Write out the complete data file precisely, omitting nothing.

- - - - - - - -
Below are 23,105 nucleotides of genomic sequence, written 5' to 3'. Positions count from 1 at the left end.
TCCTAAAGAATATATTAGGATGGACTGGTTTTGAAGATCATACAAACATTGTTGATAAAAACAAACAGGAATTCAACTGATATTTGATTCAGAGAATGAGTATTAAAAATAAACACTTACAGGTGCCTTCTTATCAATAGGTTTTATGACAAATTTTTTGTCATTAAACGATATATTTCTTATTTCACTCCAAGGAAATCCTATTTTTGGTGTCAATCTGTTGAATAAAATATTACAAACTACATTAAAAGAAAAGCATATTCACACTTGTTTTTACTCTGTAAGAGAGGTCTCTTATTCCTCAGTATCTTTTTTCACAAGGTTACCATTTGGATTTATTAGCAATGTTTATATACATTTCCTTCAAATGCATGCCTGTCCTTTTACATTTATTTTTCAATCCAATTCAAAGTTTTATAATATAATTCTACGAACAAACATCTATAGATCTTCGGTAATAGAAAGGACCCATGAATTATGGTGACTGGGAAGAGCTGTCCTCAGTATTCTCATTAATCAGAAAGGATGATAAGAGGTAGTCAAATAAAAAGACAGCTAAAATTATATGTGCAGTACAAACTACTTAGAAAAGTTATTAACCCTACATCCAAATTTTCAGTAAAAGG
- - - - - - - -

Below are 23,105 nucleotides of genomic sequence, written 5' to 3'. Positions count from 1 at the left end.
TCCTAAAGAATATATTAGGATGGACTGGTTTTGAAGATCATACAAACATTGTTGATAAAAACAAACAGGAATTCAACTGATATTTGATTCAGAGAATGAGTATTAAAAATAAACACTTACAGGTGCCTTCTTATCAATAGGTTTTATGACAAATTTTTTGTCATTAAACGATATATTTCTTATTTCACTCCAAGGAAATCCTATTTTTGGTGTCAATCTGTTGAATAAAATATTACAAACTACATTAAAAGAAAAGCATATTCACACTTGTTTTTACTCTGTAAGAGAGGTCTCTTATTCCTCAGTATCTTTTTTCACAAGGTTACCATTTGGATTTATTAGCAATGTTTATATACATTTCCTTCAAATGCATGCCTGTCCTTTTACATTTATTTTTCAATCCAATTCAAAGTTTTATAATATAATTCTACGAACAAACATCTATAGATCTTCGGTAATAGAAAGGACCCATGAATTATGGTGACTGGGAAGAGCTGTCCTCAGTATTCTCATTAATCAGAAAGGATGATAAGAGGTAGTCAAATAAAAAGACAGCTAAAATTATATGTGCAGTACAAACTACTTAGAAAAGTTATTAACCCTACATCCAAATTTTCAGTAAAAGG